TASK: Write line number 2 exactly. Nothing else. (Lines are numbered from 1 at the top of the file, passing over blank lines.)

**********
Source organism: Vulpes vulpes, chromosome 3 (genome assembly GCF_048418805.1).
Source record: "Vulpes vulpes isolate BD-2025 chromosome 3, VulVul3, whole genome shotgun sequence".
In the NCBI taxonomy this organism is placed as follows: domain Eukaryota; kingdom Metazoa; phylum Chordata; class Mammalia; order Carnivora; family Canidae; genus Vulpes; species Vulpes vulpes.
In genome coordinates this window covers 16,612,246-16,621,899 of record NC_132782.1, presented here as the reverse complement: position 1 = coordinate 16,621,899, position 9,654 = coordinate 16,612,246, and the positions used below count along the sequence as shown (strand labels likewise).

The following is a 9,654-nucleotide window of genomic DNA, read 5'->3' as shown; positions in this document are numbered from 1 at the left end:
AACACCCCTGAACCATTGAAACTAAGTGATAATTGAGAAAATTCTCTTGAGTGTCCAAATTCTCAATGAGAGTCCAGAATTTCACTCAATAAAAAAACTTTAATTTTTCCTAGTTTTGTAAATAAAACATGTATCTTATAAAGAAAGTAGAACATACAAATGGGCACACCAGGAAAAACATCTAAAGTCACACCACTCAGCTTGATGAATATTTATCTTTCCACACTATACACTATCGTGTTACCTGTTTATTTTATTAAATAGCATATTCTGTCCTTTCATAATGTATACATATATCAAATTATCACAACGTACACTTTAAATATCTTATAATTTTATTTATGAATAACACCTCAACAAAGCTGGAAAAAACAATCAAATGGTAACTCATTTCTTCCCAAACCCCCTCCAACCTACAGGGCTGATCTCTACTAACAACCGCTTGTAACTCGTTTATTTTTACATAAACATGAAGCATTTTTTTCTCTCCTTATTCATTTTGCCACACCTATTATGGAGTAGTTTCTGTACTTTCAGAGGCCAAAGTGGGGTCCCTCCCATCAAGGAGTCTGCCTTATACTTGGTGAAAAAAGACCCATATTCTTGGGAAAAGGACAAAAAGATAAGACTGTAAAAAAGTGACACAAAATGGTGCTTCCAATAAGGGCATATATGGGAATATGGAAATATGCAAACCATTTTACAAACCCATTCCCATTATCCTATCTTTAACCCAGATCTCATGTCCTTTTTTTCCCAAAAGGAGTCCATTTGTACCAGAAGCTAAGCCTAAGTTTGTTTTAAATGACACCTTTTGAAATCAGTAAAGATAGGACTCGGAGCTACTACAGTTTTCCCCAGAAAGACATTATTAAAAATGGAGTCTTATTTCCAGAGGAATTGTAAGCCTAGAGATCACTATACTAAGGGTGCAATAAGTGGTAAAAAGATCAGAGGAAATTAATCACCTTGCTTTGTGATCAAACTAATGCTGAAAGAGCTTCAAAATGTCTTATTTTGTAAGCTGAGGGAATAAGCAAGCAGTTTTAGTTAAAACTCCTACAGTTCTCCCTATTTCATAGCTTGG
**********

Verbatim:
Source record: "Vulpes vulpes isolate BD-2025 chromosome 3, VulVul3, whole genome shotgun sequence".